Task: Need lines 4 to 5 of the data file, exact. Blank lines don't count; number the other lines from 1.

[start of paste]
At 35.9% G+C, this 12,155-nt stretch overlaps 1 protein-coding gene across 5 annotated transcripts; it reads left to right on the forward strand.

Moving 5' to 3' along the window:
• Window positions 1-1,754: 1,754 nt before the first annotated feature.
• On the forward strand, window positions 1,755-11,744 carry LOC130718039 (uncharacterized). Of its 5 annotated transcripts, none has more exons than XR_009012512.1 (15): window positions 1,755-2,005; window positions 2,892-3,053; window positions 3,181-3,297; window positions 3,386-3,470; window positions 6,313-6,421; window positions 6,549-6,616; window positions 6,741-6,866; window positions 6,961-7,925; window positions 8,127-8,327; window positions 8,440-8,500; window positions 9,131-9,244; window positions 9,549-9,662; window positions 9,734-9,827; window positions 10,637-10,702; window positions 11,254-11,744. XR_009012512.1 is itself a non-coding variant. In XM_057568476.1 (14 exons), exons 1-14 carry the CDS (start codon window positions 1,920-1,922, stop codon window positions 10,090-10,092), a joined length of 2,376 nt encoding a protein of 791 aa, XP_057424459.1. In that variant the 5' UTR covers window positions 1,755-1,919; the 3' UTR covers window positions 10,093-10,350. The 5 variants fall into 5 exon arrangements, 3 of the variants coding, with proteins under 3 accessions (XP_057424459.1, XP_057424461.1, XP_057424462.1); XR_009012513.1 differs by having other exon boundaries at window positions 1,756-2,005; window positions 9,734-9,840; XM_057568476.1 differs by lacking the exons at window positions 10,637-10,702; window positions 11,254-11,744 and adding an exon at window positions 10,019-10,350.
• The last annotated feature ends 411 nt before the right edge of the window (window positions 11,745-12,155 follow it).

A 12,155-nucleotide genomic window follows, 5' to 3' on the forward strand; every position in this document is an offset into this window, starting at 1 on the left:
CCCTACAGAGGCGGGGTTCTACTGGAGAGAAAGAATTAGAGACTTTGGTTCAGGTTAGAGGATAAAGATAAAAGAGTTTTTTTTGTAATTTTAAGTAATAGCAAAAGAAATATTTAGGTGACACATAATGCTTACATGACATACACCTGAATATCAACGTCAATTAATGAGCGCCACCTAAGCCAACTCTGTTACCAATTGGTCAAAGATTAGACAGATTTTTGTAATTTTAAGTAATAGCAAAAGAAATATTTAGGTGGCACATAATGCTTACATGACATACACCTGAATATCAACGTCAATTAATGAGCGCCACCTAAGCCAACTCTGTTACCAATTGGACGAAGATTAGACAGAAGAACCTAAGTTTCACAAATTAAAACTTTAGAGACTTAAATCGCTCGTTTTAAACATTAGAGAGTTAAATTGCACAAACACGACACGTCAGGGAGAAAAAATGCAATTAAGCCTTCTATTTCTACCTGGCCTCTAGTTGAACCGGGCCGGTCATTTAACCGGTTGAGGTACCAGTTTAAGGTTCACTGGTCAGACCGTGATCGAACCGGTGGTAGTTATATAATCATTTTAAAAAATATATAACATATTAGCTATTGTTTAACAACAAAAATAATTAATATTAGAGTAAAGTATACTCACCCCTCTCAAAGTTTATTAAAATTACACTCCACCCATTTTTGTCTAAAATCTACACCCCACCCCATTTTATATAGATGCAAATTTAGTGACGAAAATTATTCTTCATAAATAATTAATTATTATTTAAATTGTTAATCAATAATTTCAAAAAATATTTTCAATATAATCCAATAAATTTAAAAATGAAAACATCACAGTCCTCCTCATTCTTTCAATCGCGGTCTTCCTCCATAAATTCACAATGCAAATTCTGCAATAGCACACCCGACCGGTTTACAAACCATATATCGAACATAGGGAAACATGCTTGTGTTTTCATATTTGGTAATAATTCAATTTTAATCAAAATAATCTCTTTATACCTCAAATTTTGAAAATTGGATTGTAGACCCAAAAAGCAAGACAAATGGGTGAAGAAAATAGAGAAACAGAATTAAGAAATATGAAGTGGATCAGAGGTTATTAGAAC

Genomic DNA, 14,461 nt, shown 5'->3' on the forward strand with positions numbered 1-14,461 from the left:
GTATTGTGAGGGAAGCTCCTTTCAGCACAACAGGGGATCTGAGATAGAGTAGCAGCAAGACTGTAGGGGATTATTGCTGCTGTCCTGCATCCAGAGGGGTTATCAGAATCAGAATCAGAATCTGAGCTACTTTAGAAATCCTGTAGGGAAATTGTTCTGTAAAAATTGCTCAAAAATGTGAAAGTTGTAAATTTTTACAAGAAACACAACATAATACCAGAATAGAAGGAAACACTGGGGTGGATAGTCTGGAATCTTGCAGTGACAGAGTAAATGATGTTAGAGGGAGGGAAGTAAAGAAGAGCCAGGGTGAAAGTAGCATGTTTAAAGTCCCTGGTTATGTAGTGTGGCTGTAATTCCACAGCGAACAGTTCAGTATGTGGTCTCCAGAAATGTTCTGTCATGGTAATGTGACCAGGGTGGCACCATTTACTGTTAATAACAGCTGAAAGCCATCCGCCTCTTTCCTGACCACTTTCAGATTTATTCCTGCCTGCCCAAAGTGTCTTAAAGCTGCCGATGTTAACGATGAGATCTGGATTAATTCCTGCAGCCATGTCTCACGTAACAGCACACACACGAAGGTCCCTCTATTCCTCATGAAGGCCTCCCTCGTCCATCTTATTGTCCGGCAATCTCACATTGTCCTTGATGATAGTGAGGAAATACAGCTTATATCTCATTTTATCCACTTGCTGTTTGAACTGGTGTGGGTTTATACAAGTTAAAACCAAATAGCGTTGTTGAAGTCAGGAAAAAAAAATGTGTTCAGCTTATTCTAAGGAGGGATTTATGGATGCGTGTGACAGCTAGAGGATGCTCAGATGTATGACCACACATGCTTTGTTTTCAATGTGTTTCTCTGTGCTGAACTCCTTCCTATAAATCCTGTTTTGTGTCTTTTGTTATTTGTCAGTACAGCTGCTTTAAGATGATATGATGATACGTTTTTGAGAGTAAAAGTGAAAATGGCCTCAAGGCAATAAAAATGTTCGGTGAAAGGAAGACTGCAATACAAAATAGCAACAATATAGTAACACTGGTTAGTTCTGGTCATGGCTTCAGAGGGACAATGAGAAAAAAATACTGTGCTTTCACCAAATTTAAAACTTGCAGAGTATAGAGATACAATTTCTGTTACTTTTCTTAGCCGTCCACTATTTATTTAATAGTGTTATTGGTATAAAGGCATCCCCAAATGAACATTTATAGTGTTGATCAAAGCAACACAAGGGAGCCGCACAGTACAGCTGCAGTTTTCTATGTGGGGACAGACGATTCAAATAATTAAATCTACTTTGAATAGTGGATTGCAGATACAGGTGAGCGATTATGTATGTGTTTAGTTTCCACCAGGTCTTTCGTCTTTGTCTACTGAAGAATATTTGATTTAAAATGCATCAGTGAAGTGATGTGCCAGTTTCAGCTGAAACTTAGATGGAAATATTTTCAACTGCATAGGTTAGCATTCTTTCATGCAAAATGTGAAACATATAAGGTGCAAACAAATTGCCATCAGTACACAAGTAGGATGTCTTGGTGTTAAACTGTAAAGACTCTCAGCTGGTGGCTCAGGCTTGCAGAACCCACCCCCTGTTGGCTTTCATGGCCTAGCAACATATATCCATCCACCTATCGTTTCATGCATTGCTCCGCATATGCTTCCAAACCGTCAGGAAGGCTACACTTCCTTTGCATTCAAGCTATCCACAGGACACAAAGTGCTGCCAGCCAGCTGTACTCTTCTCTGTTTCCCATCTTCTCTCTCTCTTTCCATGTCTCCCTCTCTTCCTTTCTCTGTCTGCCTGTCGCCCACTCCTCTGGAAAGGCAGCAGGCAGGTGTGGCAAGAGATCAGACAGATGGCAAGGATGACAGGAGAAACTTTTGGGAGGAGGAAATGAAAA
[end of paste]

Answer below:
• On the forward strand, window positions 1,755-11,744 carry LOC130718039 (uncharacterized). Of its 5 annotated transcripts, none has more exons than XR_009012512.1 (15): window positions 1,755-2,005; window positions 2,892-3,053; window positions 3,181-3,297; window positions 3,386-3,470; window positions 6,313-6,421; window positions 6,549-6,616; window positions 6,741-6,866; window positions 6,961-7,925; window positions 8,127-8,327; window positions 8,440-8,500; window positions 9,131-9,244; window positions 9,549-9,662; window positions 9,734-9,827; window positions 10,637-10,702; window positions 11,254-11,744. XR_009012512.1 is itself a non-coding variant. In XM_057568476.1 (14 exons), exons 1-14 carry the CDS (start codon window positions 1,920-1,922, stop codon window positions 10,090-10,092), a joined length of 2,376 nt encoding a protein of 791 aa, XP_057424459.1. In that variant the 5' UTR covers window positions 1,755-1,919; the 3' UTR covers window positions 10,093-10,350. The 5 variants fall into 5 exon arrangements, 3 of the variants coding, with proteins under 3 accessions (XP_057424459.1, XP_057424461.1, XP_057424462.1); XR_009012513.1 differs by having other exon boundaries at window positions 1,756-2,005; window positions 9,734-9,840; XM_057568476.1 differs by lacking the exons at window positions 10,637-10,702; window positions 11,254-11,744 and adding an exon at window positions 10,019-10,350.
• The last annotated feature ends 411 nt before the right edge of the window (window positions 11,745-12,155 follow it).